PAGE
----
Thursday, April 28, 2011

Brahms' First: Years in the Making

This post about Brahms' 1st Symphony is a transcript of a pre-concert talk of mine from several seasons ago. For more about the composer talking about his creative process at the time he completed the symphony, check out this post at the Harrisburg Symphony Blog.

The Harrisburg Symphony, conducted by Stuart Malina, performs Brahms 1st at their next Masterworks Concerts – May 14th & 15th at the Forum. Also on the program, Brahms' Violin Concerto with concertmaster Odin Rathnam celebrating his 20th season as the orchestra's concertmaster and a little something called “Brahms Fan-Fare” by Stuart Malina who always considers himself a Brahms Fan.
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On a bright February day, Robert Schumann jumped into the Rhine, a suicide attempt that became his last public act before being taken away to an asylum. A few days later, Johannes Brahms jotted down a musical idea in his notebook, the opening of a new symphony.

In an article called “New Paths,” Schumann, a composer and writer about music, declared Johannes Brahms the heir to Beethoven, anointing him the Musical Messiah for the future of Classical Music.

Brahms, a short man with long blondish hair, boyish looks and a voice barely changed, long before he grew that famous beard, was 20.

He’d appeared on Schumann’s doorstep the previous September to play some of his piano music for him but after he’d started to play, Schumann tapped him on the shoulder and said, “Wait a moment, my wife must hear you.” And that was how Brahms met one of the greatest pianists of the day.

That month, Clara Schumann turned 34.

And so the long association with the Schumann family began, though unfortunately it was too late for Robert to teach him how to become the Musical Messiah: five months later, Schumann would be taken to the asylum where he would remain the last two years of his life. Clara, a few months away from giving birth to her eighth child, needed to increase her concert schedule to bring in much needed money, so their new friend Brahms stayed home to help raise the children, including their 9-year-old daughter Julie.

Meanwhile, that first sketch of a symphony just wouldn’t turn itself into one: he even had a dream where he was playing it as a piano concerto. The ideas for a second movement scherzo, dropped from the concerto, were later used in the German Requiem and he wrote a whole new finale in the Hungarian style. The whole process of conversion to completion into the Piano Concerto in D Minor took three years. It was not long after Schumann’s death that Brahms realized he was in love with Clara and decided this relationship had to end. Clara wrote a letter after seeing Brahms off to the train station, feeling as if she’d been to two funerals in three months.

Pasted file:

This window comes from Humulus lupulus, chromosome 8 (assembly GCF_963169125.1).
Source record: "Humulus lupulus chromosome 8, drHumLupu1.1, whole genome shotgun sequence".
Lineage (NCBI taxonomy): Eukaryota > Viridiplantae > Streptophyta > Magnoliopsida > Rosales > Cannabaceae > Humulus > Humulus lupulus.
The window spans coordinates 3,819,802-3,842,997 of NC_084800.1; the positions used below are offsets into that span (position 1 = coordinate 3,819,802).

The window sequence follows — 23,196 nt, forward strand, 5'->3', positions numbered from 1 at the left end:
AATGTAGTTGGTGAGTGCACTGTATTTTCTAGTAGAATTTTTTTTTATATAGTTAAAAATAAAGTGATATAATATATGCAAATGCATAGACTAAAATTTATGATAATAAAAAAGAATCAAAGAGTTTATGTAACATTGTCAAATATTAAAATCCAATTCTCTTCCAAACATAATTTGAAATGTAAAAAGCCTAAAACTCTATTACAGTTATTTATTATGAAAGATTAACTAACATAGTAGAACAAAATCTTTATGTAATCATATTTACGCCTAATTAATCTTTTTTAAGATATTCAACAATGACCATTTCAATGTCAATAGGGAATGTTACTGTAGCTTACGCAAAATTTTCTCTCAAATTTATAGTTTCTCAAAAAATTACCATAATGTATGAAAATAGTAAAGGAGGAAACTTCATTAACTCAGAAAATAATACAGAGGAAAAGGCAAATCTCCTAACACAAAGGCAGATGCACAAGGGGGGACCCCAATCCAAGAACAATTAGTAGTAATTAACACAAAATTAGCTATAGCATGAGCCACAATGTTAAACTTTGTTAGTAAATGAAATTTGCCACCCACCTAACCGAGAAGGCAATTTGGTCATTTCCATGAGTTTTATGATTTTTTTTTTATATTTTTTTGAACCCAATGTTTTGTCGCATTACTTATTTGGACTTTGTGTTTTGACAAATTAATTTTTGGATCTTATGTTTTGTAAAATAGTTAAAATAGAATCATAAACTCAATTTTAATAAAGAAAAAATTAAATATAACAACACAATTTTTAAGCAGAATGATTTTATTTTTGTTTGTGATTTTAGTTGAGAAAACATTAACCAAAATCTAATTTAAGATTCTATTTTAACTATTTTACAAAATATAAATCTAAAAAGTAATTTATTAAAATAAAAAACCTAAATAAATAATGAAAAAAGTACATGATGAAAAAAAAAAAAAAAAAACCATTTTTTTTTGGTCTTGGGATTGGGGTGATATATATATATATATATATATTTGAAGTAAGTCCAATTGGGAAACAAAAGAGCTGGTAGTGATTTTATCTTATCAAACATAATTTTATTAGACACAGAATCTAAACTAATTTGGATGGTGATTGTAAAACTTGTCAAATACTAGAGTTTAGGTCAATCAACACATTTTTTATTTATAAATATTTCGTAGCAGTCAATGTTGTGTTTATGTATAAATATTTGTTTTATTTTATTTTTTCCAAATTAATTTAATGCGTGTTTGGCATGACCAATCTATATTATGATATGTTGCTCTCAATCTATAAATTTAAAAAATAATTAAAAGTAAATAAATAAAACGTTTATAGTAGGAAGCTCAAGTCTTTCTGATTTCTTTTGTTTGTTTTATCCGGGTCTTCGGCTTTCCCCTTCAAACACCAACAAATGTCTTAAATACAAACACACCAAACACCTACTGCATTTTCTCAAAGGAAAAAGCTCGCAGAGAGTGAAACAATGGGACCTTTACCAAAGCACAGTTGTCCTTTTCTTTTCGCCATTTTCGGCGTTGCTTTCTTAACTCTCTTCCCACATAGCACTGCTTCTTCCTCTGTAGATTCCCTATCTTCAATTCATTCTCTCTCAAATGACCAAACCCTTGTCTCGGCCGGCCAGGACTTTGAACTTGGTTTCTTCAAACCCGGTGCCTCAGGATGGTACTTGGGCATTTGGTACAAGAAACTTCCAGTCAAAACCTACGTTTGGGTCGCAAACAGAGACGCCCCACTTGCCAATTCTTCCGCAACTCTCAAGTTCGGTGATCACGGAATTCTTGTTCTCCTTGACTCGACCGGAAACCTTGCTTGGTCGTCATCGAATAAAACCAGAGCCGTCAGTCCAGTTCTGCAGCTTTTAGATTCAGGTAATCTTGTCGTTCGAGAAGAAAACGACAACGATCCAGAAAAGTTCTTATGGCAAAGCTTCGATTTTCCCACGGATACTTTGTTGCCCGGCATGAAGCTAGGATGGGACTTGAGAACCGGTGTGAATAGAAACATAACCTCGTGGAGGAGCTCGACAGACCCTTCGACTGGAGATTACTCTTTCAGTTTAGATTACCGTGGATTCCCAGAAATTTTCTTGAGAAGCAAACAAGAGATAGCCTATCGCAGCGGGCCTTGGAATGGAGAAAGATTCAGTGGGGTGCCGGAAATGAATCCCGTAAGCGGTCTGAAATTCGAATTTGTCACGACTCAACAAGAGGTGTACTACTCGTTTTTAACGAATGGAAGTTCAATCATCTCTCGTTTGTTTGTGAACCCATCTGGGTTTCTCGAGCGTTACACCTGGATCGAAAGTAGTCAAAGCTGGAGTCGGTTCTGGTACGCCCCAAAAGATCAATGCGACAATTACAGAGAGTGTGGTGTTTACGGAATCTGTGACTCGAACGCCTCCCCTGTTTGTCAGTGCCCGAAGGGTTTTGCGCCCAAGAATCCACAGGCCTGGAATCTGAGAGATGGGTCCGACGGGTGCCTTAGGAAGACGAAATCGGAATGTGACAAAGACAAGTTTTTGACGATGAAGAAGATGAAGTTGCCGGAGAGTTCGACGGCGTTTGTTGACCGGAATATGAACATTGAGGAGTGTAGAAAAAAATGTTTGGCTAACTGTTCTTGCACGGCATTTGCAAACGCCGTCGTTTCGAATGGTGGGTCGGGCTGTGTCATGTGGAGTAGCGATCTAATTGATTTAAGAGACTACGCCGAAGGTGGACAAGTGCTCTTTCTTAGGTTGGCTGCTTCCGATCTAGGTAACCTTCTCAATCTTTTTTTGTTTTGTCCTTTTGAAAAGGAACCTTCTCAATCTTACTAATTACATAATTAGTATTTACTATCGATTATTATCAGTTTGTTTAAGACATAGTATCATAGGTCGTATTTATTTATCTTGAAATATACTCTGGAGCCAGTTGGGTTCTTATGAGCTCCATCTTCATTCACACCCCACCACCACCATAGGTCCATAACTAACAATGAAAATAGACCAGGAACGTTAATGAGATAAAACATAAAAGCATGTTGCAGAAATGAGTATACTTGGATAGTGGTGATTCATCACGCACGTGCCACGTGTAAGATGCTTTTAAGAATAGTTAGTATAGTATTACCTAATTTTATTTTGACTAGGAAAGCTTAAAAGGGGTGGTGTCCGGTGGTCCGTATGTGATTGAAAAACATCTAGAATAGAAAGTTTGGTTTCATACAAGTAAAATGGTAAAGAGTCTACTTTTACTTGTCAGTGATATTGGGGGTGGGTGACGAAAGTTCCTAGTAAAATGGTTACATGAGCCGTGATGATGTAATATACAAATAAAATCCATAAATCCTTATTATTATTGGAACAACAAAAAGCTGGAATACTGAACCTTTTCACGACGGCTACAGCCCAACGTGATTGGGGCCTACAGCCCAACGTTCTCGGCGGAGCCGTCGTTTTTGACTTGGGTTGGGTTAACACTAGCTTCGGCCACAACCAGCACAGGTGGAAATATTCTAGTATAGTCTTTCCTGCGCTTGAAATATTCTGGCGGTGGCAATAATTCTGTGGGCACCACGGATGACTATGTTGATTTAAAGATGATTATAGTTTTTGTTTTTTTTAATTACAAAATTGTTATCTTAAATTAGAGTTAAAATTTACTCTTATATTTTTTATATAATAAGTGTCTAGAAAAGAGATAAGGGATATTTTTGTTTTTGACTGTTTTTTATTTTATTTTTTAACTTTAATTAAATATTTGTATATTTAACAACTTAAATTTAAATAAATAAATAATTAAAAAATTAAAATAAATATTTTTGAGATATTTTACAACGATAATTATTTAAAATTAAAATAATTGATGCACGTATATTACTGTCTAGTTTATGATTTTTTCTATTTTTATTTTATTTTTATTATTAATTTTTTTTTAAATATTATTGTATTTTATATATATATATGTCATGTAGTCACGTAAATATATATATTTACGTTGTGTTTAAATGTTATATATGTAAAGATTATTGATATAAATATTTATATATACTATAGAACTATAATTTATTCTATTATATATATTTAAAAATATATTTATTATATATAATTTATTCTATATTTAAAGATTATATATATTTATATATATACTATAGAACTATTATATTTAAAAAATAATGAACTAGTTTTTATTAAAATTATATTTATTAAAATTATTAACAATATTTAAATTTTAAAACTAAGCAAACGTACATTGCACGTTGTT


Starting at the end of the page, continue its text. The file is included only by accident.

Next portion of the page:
Brahms then worked briefly with a women’s chorus in his hometown of Hamburg. When he fell in love with one of the women in the choir, he wrote a happy chorus called “Bride’s Song” but when he broke off that relationship, he wrote a companion “Grave Song” full of dire thoughts about Fate. The symphony sketch that became his 1st Piano Concerto started off with a dramatic roll on the kettledrums, but in the new “Grave Song,” it became relentlessly pounding kettledrums.

Not long after this, Brahms asked his friend, the violinist Joseph Joachim, to send him some large-sized manuscript paper because he was starting to work on a symphony again: this time, what had started out as chamber music for winds and strings was going to be turned into a symphony, but shortly afterward he changed his mind: “If in these days after Beethoven you presume to write a symphony, they’d better look entirely different!” The original manuscript called it a Symphony-Serenade before he crossed out the word “Symphony.” It became his 1st Serenade in D Major, a chance to practice his skills at writing for orchestra on something less substantial than a full-blown symphony.

Brahms was 25.

Meanwhile, Wagner and Liszt were championing the “New Music” which Brahms thought would send music into the “manure pit.” This didn’t earn him any points with contemporary composers who were still waiting to see what Schumann’s Anointed was going to produce. And so he began a third attempt at a symphony under this cloud. Meanwhile, a Viennese critic, examining the few pieces Brahms had produced so far, wrote that rather than looking back to Beethoven and Schubert (whose Unfinished Symphony hadn’t surfaced yet) – composers who’d been dead only thirty years – he was looking back to earlier centuries for inspiration from Bach (only recently rediscovered) and the Renaissance (virtually unknown to the general public). He would create something new by learning from the old. Followers of the New Music thought this silly.